Fiat money is paper currency made legal tender by law or fiat. It is not backed by gold or silver and is not necessarily redeemable in coin. This practice has had widespread use for about the last 70 years. If governments produce too much of it, there is a loss of confidence. Even so, governments print it routinely when they need it. The value of fiat money is dependent upon the performance of the economy of the country which issued it. Canada's currency falls into this category.


Floating supply

The amount of securities believed to be available for immediate purchase, that is, in the
hands of dealers and investors wanting to sell.


High-Powered Money

See money base.


Hot money

money that moves across country borders in response to interest rate differences and that moves
away when the interest rate differential disappears.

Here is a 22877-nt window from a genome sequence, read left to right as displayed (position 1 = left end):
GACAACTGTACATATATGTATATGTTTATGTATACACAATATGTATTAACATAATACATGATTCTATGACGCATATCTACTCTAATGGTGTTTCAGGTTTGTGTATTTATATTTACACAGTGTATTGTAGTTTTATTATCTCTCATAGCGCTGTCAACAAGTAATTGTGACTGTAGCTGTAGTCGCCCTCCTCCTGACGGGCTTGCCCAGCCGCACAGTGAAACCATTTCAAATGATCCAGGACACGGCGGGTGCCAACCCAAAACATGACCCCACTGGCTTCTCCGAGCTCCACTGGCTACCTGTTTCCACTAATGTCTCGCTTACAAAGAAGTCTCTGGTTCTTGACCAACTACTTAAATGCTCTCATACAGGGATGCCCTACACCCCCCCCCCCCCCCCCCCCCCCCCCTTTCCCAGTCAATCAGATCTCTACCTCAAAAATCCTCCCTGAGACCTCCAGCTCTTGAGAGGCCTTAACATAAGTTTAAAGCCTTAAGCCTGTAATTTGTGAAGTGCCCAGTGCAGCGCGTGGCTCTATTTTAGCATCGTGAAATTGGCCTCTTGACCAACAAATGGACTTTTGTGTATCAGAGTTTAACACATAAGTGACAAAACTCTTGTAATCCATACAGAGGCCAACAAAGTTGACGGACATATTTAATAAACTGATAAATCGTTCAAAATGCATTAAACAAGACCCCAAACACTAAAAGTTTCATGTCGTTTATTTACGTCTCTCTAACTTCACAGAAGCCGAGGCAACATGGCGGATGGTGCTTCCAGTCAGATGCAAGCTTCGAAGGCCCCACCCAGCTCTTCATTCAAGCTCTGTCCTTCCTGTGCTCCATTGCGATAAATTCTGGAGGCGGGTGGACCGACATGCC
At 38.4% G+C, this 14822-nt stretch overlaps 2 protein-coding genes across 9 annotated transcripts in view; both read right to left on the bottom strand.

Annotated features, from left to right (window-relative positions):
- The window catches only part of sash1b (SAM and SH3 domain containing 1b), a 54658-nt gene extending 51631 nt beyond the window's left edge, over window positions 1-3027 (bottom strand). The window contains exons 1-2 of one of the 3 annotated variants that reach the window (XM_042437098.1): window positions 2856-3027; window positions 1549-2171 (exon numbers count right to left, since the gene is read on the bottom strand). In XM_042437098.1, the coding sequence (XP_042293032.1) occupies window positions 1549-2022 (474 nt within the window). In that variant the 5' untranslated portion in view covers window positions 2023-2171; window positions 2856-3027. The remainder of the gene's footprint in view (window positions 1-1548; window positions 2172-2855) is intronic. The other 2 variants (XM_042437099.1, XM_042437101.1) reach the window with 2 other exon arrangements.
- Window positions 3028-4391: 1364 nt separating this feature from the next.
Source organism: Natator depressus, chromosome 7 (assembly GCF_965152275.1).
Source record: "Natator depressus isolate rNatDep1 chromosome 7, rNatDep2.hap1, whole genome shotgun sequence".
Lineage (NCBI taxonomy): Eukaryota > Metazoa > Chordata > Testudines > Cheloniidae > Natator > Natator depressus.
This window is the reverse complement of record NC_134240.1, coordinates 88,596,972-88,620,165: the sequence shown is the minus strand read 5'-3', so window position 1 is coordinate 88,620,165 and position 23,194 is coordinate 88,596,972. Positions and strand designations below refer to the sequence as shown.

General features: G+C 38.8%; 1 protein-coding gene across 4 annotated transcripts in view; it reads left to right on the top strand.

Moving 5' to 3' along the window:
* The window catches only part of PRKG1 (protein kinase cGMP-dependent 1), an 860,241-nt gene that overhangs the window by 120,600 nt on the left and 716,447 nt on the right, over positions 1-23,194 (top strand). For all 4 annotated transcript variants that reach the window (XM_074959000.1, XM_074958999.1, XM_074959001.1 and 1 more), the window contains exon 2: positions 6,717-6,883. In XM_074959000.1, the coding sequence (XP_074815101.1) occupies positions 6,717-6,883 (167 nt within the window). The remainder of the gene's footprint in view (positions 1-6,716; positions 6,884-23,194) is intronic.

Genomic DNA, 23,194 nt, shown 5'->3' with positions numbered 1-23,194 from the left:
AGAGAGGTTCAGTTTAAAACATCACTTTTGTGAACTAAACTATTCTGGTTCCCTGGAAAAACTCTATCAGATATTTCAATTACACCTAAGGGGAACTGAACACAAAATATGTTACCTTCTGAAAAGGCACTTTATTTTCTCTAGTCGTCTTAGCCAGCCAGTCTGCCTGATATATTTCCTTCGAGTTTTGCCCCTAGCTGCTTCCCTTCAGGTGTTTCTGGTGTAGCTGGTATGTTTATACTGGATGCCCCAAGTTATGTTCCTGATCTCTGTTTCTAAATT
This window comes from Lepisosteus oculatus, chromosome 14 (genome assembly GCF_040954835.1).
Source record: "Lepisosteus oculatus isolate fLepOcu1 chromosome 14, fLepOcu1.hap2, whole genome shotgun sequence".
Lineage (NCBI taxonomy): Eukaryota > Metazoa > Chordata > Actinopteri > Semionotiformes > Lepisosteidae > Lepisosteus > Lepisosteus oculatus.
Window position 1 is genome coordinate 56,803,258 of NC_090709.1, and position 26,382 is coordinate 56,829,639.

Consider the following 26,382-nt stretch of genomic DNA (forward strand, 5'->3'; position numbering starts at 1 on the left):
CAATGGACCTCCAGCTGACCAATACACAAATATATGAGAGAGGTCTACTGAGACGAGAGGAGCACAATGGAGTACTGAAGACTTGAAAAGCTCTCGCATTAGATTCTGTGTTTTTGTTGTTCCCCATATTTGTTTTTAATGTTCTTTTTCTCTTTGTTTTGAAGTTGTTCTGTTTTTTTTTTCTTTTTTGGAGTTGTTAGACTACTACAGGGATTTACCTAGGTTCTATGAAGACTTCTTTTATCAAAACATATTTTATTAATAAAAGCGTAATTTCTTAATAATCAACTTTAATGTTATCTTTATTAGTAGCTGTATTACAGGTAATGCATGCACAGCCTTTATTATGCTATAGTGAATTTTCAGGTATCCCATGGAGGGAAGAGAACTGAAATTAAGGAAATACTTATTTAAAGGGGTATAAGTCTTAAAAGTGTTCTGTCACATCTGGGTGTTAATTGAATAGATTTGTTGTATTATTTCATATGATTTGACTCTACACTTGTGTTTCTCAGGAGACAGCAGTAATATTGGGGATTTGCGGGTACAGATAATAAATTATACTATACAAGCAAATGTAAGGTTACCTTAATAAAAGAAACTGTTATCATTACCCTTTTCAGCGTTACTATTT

In-the-money

A put option that has a strike price higher than the underlying futures price, or a call option
with a strike price lower than the underlying futures price. For example, if the March COMEX silver futures
contract is trading at $6 an ounce, a March call with a strike price of $5.50 would be considered in-the-money
by $0.50 an ounce.
Related: put.


Money

Any item that serves as a medium of exchange, a store of value, and a unit of account. See medium of exchange.



Money base

Composed of currency and coins outside the banking system plus liabilities to the deposit money banks.


Money Base

Cash plus deposits of the commercial banks with the central bank.


Money center banks

Banks that raise most of their funds from the domestic and international money markets, relying less on depositors for funds.


Money Laundering

This is the process by which "dirty money" generated by criminal activities is converted through legitimate businesses into assets that cannot be easily traced back to their illegal origins.


Money management

Related: Investment management.


Money manager

Related: Investment manager.


Money market

money markets are for borrowing and lending money for three years or less. The securities in